Overview Historically, traditional community engagement processes to have served to reproduce inequitable learning environments. When applied to the planning and design of education spaces, Critical Race Spatial Theory offers an innovative approach to amplify the voices of BIPOC communities and identify institutional planning strategies that promote racial equity and social justice. By exploring case studies anchored in critical race-spatial praxis and Liberatory Design principles, learn how BRIC has partnered with multiple school districts to develop equitable and inclusive community engagement approaches that result in rich tapestries of conversations, trust, and actionable solutions.
Outcomes From educators and district leaders to designers and architects, participants will build a collective understanding of design’s power to serve as a catalyst for positive change. Participants will learn from feedback compiled through the deep engagement of traditionally marginalized communities. They will examine how the implementation of culturally responsive and inclusive practices – along with the prioritization of well-rounded, student-centered outcomes – yields invaluable insight from diverse groups of people. Participants will understand how educators can apply these processes and inquiry models to foster culturally responsive and inclusive learning experiences/environments.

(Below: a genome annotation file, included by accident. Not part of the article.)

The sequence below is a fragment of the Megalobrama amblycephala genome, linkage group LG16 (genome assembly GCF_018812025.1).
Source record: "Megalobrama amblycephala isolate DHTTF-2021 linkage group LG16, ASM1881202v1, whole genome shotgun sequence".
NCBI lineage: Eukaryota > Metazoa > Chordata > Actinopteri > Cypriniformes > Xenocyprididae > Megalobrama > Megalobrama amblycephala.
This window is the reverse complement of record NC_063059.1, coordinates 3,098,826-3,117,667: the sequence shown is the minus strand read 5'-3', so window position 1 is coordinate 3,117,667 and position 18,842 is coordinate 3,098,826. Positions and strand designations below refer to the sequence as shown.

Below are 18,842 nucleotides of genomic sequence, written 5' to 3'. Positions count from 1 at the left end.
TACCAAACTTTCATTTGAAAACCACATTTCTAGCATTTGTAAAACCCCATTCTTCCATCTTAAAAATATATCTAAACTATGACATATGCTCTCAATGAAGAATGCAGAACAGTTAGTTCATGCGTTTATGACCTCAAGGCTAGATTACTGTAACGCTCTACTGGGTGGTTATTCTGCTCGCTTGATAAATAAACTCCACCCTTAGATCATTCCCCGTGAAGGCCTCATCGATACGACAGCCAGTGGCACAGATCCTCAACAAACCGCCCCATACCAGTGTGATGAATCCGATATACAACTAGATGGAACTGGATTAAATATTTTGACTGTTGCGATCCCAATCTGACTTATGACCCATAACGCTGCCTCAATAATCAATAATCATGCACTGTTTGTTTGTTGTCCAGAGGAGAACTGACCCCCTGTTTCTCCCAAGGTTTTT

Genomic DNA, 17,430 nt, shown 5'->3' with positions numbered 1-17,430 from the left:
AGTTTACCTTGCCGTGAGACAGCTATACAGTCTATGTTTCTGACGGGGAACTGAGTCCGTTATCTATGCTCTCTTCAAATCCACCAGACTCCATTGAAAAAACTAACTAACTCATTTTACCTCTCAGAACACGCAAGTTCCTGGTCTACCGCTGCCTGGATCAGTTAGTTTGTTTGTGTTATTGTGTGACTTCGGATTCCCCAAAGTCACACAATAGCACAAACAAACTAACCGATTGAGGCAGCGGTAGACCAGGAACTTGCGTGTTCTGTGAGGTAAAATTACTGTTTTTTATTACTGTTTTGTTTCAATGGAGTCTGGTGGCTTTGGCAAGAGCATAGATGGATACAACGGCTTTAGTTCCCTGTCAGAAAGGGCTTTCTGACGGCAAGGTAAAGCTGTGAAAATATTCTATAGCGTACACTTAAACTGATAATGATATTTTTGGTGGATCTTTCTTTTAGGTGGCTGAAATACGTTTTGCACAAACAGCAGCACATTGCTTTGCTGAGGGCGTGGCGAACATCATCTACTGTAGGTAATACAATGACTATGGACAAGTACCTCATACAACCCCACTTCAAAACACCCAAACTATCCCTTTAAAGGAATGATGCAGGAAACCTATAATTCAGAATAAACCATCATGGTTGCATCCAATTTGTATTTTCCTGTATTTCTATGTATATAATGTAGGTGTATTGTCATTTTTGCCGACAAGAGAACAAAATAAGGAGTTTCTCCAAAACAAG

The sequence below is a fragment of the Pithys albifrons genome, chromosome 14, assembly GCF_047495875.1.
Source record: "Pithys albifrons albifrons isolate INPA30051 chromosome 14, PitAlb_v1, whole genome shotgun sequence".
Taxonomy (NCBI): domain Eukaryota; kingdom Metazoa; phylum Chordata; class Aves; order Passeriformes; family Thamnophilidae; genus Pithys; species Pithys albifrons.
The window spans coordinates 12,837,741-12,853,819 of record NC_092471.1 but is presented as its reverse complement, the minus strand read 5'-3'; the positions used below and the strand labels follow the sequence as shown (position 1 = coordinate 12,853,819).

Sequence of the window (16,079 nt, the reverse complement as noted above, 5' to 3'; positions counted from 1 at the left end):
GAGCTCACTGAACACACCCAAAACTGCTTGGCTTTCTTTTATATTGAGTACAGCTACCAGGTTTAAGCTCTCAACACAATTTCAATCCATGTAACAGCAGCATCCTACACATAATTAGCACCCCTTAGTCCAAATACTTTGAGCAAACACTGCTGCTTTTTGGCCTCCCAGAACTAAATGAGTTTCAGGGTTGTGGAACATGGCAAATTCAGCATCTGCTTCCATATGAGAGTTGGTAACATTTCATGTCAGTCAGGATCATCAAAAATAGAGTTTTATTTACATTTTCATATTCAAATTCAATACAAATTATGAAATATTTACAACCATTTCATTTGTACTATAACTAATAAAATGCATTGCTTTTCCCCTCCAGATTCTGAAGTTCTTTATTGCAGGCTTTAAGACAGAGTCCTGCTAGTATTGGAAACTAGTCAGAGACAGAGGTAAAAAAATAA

Objectives 1: Identify ways to shape the inquiry phases of projects to improve physical, emotional, and cultural wellbeing of building occupants.
2: Develop toolkit of approaches that promote equitable access to planning/design conversations for BIPOC communities.
3: Analyze planning/design practice elements that reproduce inequity and promote continued systems of oppression in built environments.
4: Apply case studies to create equitable planning/design practices to disrupt traditionally racist design processes.
Through an interactive conversation that encompasses elements of lecture and Q&A, we will leverage the “transformational” adult learning principle. Throughout our presentation, we’ll invite attendees to consider how the design and engagement strategies we’ve all participated in have served to replicate systems of inequity. As we explore new – and potentially revolutionary – holistic, equity-based approaches to educational design, we’ll encourage people to begin to shift their long-standing world views and acknowledge that the preconceived notions we’ve subscribed to for years have served to perpetuate systemic injustice in schools.